A successful effort to understand both sides of the struggle between a stubbornly unassimilated Pacific Northwest tribe and the white world that steadily encroached on its turf.
When Lewis and Clark encountered them in present-day Idaho in 1805, the Nez Perce found white men no mystery, writes West (American History/Univ. of Arkansas; The Contested Plains: Indians, Goldseekers, and the Rush to Colorado, 1998, etc.). The tribe already yearned for firearms and other attractive but scarce manufactured goods. For decades, they happily traded with trappers and travelers and welcomed missionaries. In the first of many misunderstandings, these religious proselytizers assumed the Nez Perce would discard their culture and become Christian farmers, while the tribe hoped missionaries would increase their worldly well-being. Since they considered themselves good people, the Nez Perce were puzzled efforts to persuade them they were miserable sinners. After 1840, they prospered trading with wagon trains heading for rich Oregon farmland. Most Nez Perce land was infertile, so another decade passed before settlers began moving in. Then followed years of intimidation and worthless treaties that steadily shrank the tribe’s territory. Ordered to a reservation outside their lands in 1877, many members refused and took their families, horses and cattle on a legendary 1,500-mile flight toward Canada. The author writes a gripping, nearly day-by-day account of that epic journey, during which hundreds died while outnumbered warriors repeatedly defeated the surprisingly incompetent U.S. Army. Ironically, their flight and bitter surrender produced a wave of admiration across America for the Nez Perce. Their purported leader, Chief Joseph, became a national hero, but no one wanted to give back their land, so the tribe returned to its reservation. Histories of American Indians rarely end happily.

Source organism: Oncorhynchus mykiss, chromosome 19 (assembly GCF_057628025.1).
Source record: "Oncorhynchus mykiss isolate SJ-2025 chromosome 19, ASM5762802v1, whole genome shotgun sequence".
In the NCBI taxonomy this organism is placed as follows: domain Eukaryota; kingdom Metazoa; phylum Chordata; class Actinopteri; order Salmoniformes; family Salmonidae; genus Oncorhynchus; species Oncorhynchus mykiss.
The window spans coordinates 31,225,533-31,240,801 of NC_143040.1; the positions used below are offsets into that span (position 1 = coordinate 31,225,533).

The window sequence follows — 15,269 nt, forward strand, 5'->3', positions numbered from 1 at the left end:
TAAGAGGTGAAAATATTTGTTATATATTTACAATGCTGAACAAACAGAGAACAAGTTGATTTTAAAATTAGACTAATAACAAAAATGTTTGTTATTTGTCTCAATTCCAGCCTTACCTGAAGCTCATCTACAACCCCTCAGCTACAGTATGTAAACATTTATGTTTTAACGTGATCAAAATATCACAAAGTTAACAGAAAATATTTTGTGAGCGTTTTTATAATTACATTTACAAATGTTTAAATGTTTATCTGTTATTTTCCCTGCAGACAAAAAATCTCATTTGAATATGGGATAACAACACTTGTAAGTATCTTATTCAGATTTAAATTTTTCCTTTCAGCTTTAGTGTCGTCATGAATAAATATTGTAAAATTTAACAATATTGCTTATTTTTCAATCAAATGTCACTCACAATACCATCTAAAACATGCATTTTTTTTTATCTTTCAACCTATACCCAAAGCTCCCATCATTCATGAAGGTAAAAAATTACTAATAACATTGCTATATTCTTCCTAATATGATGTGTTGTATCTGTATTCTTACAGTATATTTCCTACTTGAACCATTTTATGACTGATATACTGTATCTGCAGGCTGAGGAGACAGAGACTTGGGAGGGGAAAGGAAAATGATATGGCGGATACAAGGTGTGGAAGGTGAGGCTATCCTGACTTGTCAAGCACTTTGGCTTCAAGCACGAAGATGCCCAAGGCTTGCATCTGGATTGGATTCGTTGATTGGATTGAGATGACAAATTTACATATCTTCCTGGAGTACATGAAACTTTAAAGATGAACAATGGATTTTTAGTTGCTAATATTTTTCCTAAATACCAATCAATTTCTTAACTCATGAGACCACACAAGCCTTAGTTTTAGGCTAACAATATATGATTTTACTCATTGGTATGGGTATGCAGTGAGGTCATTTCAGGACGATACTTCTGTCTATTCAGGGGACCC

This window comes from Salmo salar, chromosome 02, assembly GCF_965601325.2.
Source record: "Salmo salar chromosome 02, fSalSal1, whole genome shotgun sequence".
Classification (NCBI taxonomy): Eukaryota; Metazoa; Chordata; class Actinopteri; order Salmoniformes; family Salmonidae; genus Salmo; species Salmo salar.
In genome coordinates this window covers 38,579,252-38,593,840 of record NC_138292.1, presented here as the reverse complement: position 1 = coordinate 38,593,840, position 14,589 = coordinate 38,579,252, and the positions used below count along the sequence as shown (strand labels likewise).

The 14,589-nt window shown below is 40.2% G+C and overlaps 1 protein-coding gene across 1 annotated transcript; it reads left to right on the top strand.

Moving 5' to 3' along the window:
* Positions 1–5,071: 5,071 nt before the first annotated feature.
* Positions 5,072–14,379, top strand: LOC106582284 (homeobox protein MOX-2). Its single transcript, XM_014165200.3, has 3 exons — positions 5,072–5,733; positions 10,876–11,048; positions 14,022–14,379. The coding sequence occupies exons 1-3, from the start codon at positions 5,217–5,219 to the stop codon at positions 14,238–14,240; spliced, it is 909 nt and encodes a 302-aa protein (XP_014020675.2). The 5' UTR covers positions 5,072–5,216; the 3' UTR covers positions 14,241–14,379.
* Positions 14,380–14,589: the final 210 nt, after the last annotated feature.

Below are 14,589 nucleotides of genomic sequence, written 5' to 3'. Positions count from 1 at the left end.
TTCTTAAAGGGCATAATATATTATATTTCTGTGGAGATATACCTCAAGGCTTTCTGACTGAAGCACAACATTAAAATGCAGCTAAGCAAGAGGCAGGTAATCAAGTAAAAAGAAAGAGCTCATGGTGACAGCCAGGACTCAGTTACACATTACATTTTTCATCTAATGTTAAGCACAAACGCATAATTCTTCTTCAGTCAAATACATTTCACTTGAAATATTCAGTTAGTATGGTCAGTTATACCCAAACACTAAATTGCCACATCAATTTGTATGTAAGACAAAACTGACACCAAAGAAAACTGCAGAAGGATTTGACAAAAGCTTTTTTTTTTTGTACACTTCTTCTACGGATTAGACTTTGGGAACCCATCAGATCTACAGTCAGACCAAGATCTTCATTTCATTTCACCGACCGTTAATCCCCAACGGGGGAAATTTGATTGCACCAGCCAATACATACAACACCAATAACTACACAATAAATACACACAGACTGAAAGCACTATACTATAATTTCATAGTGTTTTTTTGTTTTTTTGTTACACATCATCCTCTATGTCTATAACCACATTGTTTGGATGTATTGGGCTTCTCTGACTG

Skilled storytelling drives an astute examination of a sad, complicated episode.